For the past few years, my husband has been applying for grants to do research overseas. We were disappointed once again last spring when we received yet another rejection letter. We moved on, made plans, I got a job working part-time in an after-school daycare in the town where we live, I went back to school, he started planning his classes for spring semester, our daughter enrolled in dance classes and a basketball league...and then, he got a call saying that a major grant institution - Fulbright - had changed their minds and he was getting his grant after all. Five months to study and record a little-known language in Sri Lanka.

Not a problem! we thought. He could teach his semester, I could take my courses and work until the last week of the semester, our daughter could finish out her activities, and then we would go. After all, they generally give you four to six months to work out all the details, get visas and other documents together, and basically arrange your life so that you can be gone from it for an extended period of time.

Little did we know! Somehow, the Sri Lankan authorities, Fulbright, and my husband's work all agreed that we should leave as soon as possible, and they would make it happen. Suddenly, instead of four to six *months*, we had four to six *weeks* to get everything ready! I'm not saying this is a bad thing - given the choice of spending winter shoveling snow in Pennsylvania or spending winter sitting on a warm sandy beach in Sri Lanka, I would rather do the latter!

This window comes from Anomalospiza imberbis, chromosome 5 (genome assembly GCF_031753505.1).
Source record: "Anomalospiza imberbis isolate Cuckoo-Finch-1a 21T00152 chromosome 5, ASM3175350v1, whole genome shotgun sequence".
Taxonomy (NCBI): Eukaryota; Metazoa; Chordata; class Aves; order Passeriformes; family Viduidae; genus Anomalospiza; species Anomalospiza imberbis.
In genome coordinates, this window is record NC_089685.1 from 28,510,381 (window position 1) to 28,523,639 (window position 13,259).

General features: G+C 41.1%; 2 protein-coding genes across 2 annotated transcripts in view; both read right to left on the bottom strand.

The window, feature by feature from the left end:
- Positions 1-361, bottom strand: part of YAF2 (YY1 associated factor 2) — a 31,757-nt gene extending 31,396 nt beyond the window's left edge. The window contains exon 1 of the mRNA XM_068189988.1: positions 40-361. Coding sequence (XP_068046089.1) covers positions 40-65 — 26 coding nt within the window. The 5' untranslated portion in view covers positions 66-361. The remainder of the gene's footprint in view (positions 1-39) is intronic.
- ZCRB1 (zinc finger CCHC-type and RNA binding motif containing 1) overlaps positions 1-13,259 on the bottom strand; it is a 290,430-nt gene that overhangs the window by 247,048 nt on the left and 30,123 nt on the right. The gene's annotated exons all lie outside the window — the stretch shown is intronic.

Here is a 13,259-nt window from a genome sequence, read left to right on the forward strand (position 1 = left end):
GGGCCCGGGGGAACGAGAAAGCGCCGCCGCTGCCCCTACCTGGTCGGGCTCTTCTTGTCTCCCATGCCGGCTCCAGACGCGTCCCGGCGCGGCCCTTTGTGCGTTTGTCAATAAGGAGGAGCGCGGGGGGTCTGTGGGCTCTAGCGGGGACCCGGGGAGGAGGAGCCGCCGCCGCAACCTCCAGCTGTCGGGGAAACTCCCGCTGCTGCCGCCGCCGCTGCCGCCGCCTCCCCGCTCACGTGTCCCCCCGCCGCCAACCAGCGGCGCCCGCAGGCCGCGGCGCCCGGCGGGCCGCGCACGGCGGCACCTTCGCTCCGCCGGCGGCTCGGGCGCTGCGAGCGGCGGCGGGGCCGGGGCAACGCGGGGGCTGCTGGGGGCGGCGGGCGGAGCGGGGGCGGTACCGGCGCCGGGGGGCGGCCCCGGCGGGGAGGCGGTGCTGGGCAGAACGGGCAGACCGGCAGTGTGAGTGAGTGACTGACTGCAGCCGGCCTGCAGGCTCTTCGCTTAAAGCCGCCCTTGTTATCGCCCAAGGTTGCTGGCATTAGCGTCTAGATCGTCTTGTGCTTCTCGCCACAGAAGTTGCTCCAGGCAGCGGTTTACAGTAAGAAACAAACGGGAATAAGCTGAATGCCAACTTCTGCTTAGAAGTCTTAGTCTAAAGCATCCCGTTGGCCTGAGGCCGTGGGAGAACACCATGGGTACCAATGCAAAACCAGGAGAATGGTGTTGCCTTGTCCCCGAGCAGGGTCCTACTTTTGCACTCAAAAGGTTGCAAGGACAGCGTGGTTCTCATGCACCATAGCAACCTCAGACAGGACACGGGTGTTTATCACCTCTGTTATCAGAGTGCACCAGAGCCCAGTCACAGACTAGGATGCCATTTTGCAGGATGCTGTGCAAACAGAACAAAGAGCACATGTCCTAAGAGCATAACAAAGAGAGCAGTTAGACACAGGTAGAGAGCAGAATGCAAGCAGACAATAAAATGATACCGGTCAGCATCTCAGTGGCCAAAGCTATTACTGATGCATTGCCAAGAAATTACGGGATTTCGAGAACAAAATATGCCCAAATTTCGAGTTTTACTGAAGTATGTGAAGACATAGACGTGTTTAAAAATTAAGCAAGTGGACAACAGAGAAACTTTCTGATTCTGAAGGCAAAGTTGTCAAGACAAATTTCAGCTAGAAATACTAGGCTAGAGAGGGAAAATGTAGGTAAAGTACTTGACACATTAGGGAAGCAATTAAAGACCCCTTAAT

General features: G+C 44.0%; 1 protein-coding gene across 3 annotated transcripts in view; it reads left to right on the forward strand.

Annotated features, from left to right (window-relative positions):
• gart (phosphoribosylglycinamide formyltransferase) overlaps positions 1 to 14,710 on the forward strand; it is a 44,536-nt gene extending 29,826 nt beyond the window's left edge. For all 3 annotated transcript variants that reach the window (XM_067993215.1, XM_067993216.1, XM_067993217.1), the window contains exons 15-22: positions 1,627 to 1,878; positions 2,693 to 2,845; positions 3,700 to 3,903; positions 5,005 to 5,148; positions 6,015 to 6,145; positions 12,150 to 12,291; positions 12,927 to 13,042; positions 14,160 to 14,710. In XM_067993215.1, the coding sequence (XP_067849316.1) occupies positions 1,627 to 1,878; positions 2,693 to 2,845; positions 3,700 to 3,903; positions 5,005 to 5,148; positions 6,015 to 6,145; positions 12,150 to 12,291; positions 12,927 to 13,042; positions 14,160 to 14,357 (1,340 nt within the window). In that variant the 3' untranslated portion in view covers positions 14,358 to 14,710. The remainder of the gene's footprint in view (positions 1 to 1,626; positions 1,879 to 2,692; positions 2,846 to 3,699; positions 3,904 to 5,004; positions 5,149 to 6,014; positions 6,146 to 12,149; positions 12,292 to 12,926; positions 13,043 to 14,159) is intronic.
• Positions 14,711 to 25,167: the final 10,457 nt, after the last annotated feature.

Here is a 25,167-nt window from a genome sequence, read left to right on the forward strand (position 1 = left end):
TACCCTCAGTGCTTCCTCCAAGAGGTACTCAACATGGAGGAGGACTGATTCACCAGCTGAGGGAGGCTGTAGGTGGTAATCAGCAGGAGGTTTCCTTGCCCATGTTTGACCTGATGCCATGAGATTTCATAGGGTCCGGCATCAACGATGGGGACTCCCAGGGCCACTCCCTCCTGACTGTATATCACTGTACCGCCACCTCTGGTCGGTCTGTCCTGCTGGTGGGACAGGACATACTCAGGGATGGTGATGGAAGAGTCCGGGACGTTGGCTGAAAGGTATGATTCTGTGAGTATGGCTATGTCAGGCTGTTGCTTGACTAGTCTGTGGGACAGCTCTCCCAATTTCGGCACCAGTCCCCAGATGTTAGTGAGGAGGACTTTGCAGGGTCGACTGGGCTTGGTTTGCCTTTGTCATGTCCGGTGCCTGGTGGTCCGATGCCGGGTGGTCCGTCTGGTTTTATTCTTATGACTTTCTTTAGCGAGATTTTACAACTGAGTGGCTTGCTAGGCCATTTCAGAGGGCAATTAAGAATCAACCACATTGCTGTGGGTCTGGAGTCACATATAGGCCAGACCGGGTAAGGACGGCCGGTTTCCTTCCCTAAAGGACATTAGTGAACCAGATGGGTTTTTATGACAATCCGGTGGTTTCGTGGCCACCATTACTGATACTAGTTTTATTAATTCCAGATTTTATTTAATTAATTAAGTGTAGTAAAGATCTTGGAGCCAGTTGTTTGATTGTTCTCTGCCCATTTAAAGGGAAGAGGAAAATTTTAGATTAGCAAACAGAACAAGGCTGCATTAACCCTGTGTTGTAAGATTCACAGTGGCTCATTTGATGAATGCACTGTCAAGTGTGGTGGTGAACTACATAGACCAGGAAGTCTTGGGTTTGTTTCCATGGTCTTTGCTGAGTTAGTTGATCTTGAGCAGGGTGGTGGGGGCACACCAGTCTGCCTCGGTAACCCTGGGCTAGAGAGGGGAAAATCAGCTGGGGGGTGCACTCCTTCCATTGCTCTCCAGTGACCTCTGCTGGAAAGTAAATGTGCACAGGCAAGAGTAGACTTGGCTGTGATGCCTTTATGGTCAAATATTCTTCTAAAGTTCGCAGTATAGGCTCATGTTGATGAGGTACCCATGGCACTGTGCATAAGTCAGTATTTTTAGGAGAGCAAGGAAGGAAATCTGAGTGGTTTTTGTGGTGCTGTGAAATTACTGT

And so, we are almost ready to go. Our rental house is almost packed up and most of our belongings are put into storage. We have arranged for our daughter to be home-schooled while we are away. Our big 100 lb+ dog is staying with a very generous friend nearby and our two little dogs are moving back in with their 'grandparents' in Canada. My husband was released from his classes for the semester. I decided to take the semester off. And sadly, I had to give my notice at the daycare. I will really miss each and every one of those little treasures, who made me laugh every day. It has been such fun watching them grow and learn and discover. And I will miss my co-workers as well, most of whom have been so helpful over the past four months.

We are just one week away from the beginning of this new chapter in our lives.

Let the adventure begin!